Do you know King Lemuel? Well, don’t feel bad if you don’t. I don’t know much about him either other than he had a wise mother who instructed him on things of great importance. King Lemuel is only mentioned twice in the Old Testament. He is found in Proverbs 31, verses 1 and 4. Some biblical scholars have suggested that Lemuel was another name for Solomon: “Lemuel is another name for Solomon that when translated means “towards (lemo) God (el).” (Source) For this post, we will stick with King Lemuel since that is how it is written in Bible.
King Lemuel had a wise mother. She instructed him on good and evil—what was good for him and what he needed to avoid. This instruction was to make him a good king, I believe. Maybe even more than a good king but a godly person. First, these were her warnings to Lemuel:
- “Do not give your strength to women.” Warning to avoid the women who will cause him to stumble in his kingship and life.
- “Do not give your ways to those who destroy kings.” Warning to not go down paths that are destructive to him.
- “It is not for kings to drink wine or for rulers to take strong drink.” Warning to avoid drinks that would prevent him from thinking clearly and with a steady mind at any time. “Wine is a mocker, strong drink is raging: and whosoever is deceived thereby is not wise.” (Proverbs 20:1)
These were vices that kings were most likely to be tempted by. She warned him, in love, to be aware and be watchful. Lemuel’s mother understood the evil things that could destroy her son personally and in his being a ruler.
Now, for the good things she encouraged him to do:
“Give strong drink to the one who is perishing, and wine to those in bitter distress.” She reminded him the proper and responsible use of such drinks can restore one’s body and mind in a good way. (Read Psalm 104: 15)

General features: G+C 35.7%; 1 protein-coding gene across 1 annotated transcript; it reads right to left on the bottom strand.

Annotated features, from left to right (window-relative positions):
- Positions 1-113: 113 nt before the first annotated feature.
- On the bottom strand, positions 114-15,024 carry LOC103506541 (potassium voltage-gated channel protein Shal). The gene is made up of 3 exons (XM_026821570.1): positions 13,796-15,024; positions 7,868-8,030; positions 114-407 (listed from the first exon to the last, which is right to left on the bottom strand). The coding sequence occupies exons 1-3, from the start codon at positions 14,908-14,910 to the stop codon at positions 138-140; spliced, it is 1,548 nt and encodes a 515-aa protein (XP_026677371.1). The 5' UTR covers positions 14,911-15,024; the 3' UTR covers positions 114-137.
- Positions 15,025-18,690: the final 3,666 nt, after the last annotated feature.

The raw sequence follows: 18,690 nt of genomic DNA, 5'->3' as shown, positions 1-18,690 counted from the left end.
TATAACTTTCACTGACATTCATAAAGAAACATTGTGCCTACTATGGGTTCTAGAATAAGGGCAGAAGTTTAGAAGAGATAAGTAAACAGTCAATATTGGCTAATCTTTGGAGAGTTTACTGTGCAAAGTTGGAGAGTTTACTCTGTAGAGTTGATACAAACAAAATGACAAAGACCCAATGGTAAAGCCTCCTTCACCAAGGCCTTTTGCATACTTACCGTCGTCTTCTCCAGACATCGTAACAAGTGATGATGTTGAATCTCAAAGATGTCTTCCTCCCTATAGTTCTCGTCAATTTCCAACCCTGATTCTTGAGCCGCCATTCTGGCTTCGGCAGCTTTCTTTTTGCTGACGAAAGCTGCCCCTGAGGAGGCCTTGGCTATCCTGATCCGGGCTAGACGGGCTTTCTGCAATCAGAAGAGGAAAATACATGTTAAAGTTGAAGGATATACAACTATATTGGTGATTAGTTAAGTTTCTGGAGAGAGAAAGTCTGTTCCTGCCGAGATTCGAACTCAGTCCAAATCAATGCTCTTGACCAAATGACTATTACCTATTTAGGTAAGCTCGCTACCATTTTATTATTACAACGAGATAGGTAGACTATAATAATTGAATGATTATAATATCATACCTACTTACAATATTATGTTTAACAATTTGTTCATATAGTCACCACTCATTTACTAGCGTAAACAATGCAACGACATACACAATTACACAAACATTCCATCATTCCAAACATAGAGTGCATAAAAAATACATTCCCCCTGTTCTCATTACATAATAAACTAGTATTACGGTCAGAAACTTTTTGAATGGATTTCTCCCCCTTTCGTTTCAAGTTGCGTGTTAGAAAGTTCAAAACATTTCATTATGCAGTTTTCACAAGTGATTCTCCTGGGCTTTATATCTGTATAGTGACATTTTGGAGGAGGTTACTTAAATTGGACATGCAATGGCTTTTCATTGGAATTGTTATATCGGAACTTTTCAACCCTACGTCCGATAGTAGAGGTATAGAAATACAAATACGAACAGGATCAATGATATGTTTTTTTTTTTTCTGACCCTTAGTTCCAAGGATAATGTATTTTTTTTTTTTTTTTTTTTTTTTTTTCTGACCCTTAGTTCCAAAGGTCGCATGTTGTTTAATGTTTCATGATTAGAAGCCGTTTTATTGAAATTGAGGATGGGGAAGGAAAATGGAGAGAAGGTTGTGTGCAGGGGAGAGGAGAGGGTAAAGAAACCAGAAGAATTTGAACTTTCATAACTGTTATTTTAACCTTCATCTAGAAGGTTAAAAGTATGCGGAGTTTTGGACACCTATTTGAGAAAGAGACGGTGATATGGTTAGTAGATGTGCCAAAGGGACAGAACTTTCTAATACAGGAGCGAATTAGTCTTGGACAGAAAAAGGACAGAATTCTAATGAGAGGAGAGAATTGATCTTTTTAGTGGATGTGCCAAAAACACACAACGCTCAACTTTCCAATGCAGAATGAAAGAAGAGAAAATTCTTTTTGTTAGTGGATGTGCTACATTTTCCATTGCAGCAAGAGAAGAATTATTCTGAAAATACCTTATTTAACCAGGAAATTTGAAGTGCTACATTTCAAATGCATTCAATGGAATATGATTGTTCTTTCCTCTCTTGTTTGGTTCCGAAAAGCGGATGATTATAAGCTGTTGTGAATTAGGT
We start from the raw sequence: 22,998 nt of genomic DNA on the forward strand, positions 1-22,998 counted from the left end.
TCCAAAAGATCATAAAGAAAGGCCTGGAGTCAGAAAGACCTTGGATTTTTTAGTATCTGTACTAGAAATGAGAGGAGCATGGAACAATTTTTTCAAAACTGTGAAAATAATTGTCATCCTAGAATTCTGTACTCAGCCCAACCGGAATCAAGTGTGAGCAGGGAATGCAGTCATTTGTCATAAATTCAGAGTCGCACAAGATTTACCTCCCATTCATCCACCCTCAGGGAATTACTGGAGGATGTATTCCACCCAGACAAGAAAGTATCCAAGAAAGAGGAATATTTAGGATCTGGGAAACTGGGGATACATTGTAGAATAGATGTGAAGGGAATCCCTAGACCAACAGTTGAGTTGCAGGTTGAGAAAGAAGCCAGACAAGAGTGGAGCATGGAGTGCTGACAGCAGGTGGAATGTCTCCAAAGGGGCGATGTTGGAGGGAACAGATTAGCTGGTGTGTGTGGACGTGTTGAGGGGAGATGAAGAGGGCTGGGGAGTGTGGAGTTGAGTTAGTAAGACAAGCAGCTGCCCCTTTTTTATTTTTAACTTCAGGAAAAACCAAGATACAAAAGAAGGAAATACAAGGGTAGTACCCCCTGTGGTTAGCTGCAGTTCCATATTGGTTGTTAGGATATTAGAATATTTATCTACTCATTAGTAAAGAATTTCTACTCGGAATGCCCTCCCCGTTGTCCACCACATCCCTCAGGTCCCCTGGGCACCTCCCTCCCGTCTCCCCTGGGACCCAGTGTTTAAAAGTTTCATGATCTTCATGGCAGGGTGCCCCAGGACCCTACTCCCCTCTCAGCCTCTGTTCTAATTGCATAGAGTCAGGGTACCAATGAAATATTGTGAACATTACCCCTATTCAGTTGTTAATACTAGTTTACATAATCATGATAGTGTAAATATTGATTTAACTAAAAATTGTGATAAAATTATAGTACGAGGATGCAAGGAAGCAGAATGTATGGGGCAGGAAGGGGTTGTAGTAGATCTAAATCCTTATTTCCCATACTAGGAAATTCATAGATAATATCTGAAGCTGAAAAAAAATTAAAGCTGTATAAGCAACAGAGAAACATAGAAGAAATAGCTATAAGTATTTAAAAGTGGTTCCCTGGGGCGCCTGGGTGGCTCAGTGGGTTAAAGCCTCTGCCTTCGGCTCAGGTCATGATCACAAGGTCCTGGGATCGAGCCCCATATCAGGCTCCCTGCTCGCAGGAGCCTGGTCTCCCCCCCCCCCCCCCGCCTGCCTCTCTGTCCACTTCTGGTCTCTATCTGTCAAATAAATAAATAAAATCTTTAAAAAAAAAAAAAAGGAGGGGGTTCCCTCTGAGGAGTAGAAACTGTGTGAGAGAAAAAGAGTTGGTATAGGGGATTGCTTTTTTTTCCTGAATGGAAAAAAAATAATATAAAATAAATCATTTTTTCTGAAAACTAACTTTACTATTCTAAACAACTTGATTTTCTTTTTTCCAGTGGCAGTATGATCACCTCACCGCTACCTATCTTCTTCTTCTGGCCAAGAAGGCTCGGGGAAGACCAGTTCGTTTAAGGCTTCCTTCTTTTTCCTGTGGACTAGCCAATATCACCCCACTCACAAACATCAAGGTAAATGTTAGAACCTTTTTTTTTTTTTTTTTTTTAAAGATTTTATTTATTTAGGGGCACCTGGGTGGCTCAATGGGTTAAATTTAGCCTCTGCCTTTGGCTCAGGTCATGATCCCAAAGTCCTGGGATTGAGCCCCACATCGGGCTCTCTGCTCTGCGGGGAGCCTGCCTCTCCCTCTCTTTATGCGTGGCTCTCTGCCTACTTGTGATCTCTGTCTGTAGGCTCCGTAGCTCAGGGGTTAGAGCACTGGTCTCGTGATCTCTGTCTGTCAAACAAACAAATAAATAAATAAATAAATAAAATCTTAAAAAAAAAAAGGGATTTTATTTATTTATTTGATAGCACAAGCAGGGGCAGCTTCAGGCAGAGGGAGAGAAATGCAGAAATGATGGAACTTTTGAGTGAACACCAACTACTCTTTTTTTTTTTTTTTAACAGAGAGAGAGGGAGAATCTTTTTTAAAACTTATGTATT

“Open your mouth for the mute, for the rights of all who are destitute.” She told him to defend those who cannot defend themselves and stand for their rights as people. (Read Psalm 72:12)
- “Open your mouth, judge righteously, defend the rights of the poor and needy.” She encouraged him to be a wise judge and plead for those less fortunate. (Read Isaiah 1:17)
Lemuel’s mother desired for her son to be selfless in his dealing with others while instilling a righteous kingship over his people. This would’ve made him a good king and she knew this.
I bring this story to you because it made me think of how important a mother’s role is to her child. Aside from the daily tasks of making sure our children have meals, clean clothes, an education and so on, we have the great privilege of leading our children in the ways that would honor our Lord and be good for them all the days of their lives. As mothers, we ought to seize the opportunities to give our children the tools to live how the Lord calls them to. Lemuel’s mother does just that.
Lemuel’s mother, also, reminds us of the importance of reproving our children so that they avoid the wiles of the world and the evil one. We must be on top of this so we can properly guide our children in the way they should go. (Read Proverbs 22:6) Lemuel’s mother saw the trouble being a young prince could bring if he was not taught to be watchful and smart in his choices. We have the same responsibility to our own children as well. We must teach them how to avoid sinful choices. As they are growing in our home, we should make sure we are diligent about reproof, as needed and in love, so they know how to guard their hearts.
Lastly, Lemuel’s mother isn’t remiss about teaching her son the value of good decisions like helping the poor and defending the destitute. Just as important as warning against sinful choices, she encourages him to do what is right and selfless. Again, we as mothers, have an exceptional responsibility to teach our children how to live godly lives and make godly choices. It is good mothering to teach our children what is good along with what is not. We need to make sure our children grasp the wisdom of making good decisions unto the glory of God and for their good.
Matthew Henry writes, “when they [our children] are young and tender they are most under the mother’s eye, and she has then an opportunity of moulding and fashioning their minds well, which she ought not to let slip.” How right he is! Mama, it may seem, amid all the of the daily duties of motherhood, your role is lessened. However, remember your role in your children’s life is most important. Make each day count.